Introduction to Subsetting
Using MyFonts’ webfont kit builder, it’s possible to create a version of the webfont that includes only a partial selection of the font’s glyphs. This might sound like a strange idea – why intentionally cut out half or more of a font’s characters? Read on for our introduction to Subsetting.
Subsetting is the process of selecting the most essential information from any type of digital file before it is sent to be read by the recipient. What this means for web typography, is that we can create versions of our webfont files that contain only the most important characters for the page that the viewer is visiting.
Most font files contain many more glyphs than average day-to-day users generally need, such as accented characters for European languages, specialist punctuation and math symbols, alternate characters and ornamental variations (in extended OpenType fonts, for example). For a website communicating in English using the basic Latin character set, a font file chock full of these extras will simply be too large in terms of file size, slowing down page load times unnecessarily as the font is sent to the browser, which then has to sift through all the extraneous stuff to get to the characters it needs.
Streamline page loading
The first page a user sees should appear almost instantly – loading bars or large swathes of blank page will see your bounce rate soar beyond redemption. A lean, subsetted font file will make a noticeable difference to how quickly that first page loads, especially for users on mobile devices. Using the kit builder on the webfont download page, create a subset which only includes the characters most probable to appear on your page.
The choices are restricted to just Latin and Western European characters, and standard ASCII. Choosing standard ASCII will result in a much smaller file of around 128 glyphs; 26 uppercase, 26 lowercase, 10 digits, 33 punctuation marks and 33 largely obsolete control characters. There are no accents, umlauts or currency symbols other than the dollar, so use this option with caution (see below). For most purposes, the Latin and Western European set will create a reasonably small file while containing more than the bare essentials.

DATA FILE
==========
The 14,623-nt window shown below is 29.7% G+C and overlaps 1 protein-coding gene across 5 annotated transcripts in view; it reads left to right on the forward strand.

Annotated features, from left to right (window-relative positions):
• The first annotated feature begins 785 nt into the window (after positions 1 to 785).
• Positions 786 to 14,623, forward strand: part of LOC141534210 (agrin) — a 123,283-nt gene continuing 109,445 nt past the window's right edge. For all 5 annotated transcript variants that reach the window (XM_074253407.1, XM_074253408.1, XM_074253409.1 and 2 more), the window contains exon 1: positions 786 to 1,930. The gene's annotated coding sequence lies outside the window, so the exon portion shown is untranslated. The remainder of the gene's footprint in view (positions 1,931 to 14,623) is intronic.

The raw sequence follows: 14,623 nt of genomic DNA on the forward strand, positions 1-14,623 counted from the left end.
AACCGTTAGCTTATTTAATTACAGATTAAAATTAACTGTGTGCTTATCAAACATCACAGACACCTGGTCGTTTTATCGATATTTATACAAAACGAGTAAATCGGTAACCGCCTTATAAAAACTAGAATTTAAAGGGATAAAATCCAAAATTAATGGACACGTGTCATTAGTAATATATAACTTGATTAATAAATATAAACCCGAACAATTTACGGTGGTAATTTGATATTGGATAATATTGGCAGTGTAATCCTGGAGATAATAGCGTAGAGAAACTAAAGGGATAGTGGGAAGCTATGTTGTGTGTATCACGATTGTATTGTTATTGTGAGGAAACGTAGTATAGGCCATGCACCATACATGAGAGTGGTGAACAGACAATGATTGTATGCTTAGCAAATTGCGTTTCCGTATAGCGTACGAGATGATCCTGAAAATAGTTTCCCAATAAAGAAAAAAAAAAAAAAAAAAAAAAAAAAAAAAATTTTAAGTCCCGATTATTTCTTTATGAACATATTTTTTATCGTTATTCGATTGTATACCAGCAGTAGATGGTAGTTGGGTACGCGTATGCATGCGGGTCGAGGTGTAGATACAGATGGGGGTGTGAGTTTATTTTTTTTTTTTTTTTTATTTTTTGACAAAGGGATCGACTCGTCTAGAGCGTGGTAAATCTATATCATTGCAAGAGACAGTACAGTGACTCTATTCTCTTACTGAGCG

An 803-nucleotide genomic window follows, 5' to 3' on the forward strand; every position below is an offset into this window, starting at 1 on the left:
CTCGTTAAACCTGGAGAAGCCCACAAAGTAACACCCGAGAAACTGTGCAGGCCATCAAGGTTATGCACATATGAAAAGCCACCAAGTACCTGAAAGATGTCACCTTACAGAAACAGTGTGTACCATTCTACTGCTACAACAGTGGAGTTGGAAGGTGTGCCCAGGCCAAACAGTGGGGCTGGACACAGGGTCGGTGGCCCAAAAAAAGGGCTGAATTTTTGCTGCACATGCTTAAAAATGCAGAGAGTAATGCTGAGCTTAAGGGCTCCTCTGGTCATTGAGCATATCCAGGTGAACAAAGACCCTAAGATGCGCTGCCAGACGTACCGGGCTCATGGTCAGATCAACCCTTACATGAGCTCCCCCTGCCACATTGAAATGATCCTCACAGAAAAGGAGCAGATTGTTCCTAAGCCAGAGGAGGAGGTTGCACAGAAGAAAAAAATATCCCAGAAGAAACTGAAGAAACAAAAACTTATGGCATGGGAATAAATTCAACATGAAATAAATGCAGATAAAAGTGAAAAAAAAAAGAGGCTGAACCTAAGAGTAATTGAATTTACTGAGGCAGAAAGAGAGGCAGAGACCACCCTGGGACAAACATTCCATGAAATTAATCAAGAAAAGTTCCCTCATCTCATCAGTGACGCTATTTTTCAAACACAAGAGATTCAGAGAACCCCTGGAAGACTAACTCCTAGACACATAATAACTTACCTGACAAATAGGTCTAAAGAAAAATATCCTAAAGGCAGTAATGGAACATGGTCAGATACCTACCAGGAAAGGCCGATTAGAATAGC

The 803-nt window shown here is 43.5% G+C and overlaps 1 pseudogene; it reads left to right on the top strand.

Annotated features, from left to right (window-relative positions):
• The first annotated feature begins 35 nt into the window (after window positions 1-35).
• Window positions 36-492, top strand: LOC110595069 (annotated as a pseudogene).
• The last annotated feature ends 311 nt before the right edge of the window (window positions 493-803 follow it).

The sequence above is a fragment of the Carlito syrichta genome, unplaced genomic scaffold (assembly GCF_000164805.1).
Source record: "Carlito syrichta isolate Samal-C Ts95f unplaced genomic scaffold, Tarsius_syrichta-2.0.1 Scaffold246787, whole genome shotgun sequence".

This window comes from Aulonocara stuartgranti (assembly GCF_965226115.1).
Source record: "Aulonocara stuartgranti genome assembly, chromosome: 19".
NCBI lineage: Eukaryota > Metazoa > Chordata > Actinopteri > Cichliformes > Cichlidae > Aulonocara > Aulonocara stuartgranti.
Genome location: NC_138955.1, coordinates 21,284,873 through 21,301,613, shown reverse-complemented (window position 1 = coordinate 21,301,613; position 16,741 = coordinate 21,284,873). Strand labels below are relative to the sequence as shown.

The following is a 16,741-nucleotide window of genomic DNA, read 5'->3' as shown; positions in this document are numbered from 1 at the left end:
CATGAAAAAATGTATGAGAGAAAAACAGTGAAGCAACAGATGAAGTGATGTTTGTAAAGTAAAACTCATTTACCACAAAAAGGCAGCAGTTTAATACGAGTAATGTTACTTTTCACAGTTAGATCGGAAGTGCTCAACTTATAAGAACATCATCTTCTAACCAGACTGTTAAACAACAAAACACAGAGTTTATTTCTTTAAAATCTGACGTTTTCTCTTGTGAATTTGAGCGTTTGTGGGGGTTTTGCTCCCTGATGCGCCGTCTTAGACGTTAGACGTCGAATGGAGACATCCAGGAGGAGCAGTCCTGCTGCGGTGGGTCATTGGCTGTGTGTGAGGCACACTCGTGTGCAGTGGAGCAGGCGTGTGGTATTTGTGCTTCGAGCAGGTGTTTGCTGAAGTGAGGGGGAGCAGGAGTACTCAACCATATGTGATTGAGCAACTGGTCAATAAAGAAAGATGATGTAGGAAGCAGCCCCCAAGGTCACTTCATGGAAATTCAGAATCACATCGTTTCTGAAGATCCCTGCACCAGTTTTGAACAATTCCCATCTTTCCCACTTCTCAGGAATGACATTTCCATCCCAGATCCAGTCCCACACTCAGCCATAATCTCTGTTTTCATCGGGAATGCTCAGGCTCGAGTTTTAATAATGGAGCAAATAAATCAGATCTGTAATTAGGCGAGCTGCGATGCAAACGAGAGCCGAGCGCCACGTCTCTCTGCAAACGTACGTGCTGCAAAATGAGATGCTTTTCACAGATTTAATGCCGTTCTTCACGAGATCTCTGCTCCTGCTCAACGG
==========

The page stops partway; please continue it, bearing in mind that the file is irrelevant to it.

Specify the subset webfont (which will be smaller) as first in your fontstack, then the full (larger) webfont. The browser will only load the larger webfont when the document includes characters not included in the subset webfont.
Creating a custom subset
The custom option allows the designer to enter any string of characters into a box. The subset webfont will then only contain those characters. This option will be useful for pages with single, static headlines or calls to action (like a telephone number — good for search engines) set in the webfont. Copy and paste the text into the field, remove any duplicates, save your kit with a new name and build it into a new headline class in your CSS.
Look out for missing characters
Before you ruthlessly expunge all the weird, foreign-looking letters from your webfont kit, be sure to review your text and content plan. You might not be using accented characters right now, but if you have a lot of text on your homepage that changes regularly, who knows when you might want to blog about how the new French Café downtown is great for nomadic workers. If that glyph hasn’t been included in your font at all, then the browser will look in your font stack for the next available specified font. Failing that, it will use the first system font it comes across. Probably Times New Roman.
Seeing a TNR é in your line of Museo Sans could be quite disturbing, but it’s easily prevented. Be sure to include a full font further down in your font stack, behind your special subsets but before the generic system fallbacks, and the browser will only call on it in the event of that glyph appearing in your text.
Getting creative with subsets
Subsetting isn’t just a practical policy — with a bit of playing around, we can substitute individual characters, create versions of webfonts for different languages and make use of specialist typographic features like small caps and lining figures while we wait for browsers to catch up with the possibilities of OpenType programming. All this coming up in a later article on advanced subsetting.Back...
Posted 29 Sep, 2011 by anthony-noel
Filter articles by category:
Filter articles By tag:
- Autotranslate (1)
- CSS (3)
- Drop caps (1)
- Fashion (1)
- Font stacks (1)
- grunge effect (1)
- hand drawn (1)
- Hosting (1)
- Illustrative type (2)
- Licensing (1)
- Line height (3)
- Logotype (1)
- natural media (1)
- OpenType (1)
- Print design (1)
- Publishing (1)
- Sans serif (1)
- Site roundups (1)
- Subsetting (1)
- Web design (2)
- Z-index (1)
Part 1: We Need to Talk About Line Height
Getting line spacing right is one of those aspects of typesetting that is a tricky combination of…
Case Study: Chessington.com
Our first look at webfonts in the real world takes us on an English safari, through Chessington…
New series: Text Fonts for the Web
In this series of articles we are going to tackle the challenges of setting extended text for the…